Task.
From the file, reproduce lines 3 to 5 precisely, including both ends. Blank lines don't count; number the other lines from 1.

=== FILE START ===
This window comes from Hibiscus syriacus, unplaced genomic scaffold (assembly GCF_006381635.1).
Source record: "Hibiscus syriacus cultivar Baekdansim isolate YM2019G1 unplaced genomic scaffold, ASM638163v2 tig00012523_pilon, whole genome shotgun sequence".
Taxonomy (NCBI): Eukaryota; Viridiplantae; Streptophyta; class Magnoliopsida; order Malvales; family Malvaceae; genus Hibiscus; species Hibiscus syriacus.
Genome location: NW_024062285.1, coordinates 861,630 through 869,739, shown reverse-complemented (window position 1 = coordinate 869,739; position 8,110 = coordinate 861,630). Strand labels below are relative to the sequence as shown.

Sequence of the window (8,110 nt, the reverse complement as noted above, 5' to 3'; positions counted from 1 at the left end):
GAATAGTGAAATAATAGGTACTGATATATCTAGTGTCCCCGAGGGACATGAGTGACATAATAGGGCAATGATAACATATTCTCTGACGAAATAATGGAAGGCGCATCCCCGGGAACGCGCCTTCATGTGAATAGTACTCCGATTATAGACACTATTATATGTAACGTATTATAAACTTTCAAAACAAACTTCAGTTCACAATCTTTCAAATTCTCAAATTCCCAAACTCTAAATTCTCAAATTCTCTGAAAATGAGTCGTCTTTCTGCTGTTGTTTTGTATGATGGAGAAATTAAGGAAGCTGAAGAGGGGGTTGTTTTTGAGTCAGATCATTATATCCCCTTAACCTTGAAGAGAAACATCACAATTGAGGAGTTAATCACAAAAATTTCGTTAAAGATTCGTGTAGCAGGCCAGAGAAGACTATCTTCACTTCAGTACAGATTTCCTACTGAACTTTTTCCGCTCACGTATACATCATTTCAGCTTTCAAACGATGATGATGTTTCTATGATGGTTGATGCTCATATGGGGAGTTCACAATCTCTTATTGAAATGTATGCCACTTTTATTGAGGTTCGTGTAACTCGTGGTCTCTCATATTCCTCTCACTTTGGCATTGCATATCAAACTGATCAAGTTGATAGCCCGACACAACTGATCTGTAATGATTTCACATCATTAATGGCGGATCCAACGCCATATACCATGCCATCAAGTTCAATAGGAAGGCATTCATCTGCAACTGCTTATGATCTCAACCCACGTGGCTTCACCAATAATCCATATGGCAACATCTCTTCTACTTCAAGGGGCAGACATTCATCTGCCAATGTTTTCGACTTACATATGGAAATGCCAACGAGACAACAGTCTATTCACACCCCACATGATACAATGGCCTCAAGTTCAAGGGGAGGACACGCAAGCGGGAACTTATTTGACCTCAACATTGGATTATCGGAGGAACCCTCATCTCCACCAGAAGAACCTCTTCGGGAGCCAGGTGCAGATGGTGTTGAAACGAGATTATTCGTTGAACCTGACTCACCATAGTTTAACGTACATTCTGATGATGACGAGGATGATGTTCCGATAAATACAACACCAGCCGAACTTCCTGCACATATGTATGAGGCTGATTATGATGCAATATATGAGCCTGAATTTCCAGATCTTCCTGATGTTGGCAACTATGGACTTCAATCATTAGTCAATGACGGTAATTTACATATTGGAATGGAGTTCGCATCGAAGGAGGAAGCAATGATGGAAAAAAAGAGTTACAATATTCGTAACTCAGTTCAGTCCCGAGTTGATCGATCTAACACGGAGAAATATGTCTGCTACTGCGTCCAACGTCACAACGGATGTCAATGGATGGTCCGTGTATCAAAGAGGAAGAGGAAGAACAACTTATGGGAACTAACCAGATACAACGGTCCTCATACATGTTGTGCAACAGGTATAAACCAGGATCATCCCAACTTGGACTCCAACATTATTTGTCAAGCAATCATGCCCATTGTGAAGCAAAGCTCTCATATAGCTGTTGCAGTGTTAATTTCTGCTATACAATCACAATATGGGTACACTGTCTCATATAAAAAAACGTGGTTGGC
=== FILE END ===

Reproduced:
Taxonomy (NCBI): Eukaryota; Viridiplantae; Streptophyta; class Magnoliopsida; order Malvales; family Malvaceae; genus Hibiscus; species Hibiscus syriacus.
Genome location: NW_024062285.1, coordinates 861,630 through 869,739, shown reverse-complemented (window position 1 = coordinate 869,739; position 8,110 = coordinate 861,630). Strand labels below are relative to the sequence as shown.

Sequence of the window (8,110 nt, the reverse complement as noted above, 5' to 3'; positions counted from 1 at the left end):